The state Senate voted Thursday to significantly raise taxes on Marylanders earning half a million dollars or more — prompting complaints that liberals were bent on launching class warfare in the state.

The Senate's vote to adopt what is being dubbed a "millionaire's tax" came after some liberal-leaning senators said they would refuse to support a smaller, across-the-board increase in income taxes unless the wealthy took a special hit. The chamber was considering a plan to raise taxes on most Maryland taxpayers by up to a quarter of a percentage point — a proposal that eventually passed by a vote of 26-20.

The plan to tax top earners — those earning more than $500,000 a year — at a higher rate would only affect 15,000 households, who would pay at least $2,752 more for joint filers.

The idea mirrors a national debate that has pitted President Barack Obama against congressional Republicans in a standoff over the best way to reduce the federal deficit — and sparked an equally heated debate in the Maryland Senate. The proposal also resurrects a higher tax bracket in Maryland that led to years of concern over whether it drove millionaires to move out of state before it expired two years ago.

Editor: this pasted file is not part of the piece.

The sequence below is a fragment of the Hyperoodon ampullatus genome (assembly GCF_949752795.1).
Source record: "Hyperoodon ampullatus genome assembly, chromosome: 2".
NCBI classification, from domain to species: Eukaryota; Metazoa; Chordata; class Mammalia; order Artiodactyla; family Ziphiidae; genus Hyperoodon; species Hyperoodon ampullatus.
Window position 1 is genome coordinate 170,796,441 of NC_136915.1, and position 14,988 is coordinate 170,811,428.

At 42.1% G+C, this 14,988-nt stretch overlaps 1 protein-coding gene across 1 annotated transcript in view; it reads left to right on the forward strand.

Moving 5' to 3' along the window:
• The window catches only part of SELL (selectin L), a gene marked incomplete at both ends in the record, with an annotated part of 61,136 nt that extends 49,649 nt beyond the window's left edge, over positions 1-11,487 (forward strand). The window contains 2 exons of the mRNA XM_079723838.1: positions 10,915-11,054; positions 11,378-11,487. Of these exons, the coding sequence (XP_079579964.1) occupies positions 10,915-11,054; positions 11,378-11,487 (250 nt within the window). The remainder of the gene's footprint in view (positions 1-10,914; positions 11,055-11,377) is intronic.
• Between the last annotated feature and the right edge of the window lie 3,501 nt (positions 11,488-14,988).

"You are taking a certain class and you are singling them out. It is not right and it is not fair," said Sen. Robert A. Zirkin, a Baltimore County Democrat.

Republican Sen. David Brinkley of Frederick said "Karl Marx would be proud" of the plan, though he later apologized for the remark when a colleague took offense.

Sen. Paul Pinsky, a liberal Democrat from Prince George's County, defended the measure. "Is it wrong to ask people who make more to pay more?" he asked. "Is it radical? Not at all."

Senate President Thomas V. Mike Miller said the overall tax plan — needed to help close the state's $1 billion budget shortfall — would have failed without the millionaire's tax.

"Quite frankly, I wouldn't have had the votes to pass it without that," said Miller, a Calvert County Democrat.

The tax vote came as the Senate approved its version of the budget. The measure moves next to the House of Delegates, which has signaled openness to asking the rich to pay more — but not necessarily using the same mechanism favored by the Senate.

The Senate's budget includes about $500 million in spending cuts, shifts $240 million in teacher pension costs to the counties over four years, and gives the state the authority to seize local income tax collections if counties don't adequately fund their schools.

Miller said he was proud that the chamber developed its own approach to the state's $35 billion operating budget, and did so without the "guidance" of Gov. Martin O'Malley. The plan differs significantly from the one the Democratic governor suggested in January.

The Senate also approved Thursday a 70 percent tax increase on flavored cigars and new taxes on some online purchases.

The most far-reaching tax change would increase the state income tax rate on almost every Marylander by 0.15 to 0.25 percent, adding about $415 million to the state's coffers next year. A family of four making $90,000 would pay $44 a year more under the new plan. A family making $180,000 would pay $292 more.

The idea was based on a proposal by Montgomery County Sen. Roger Manno, a Democrat. "This bill had broad support because it was fair," he said during debate. "It averts difficult cuts."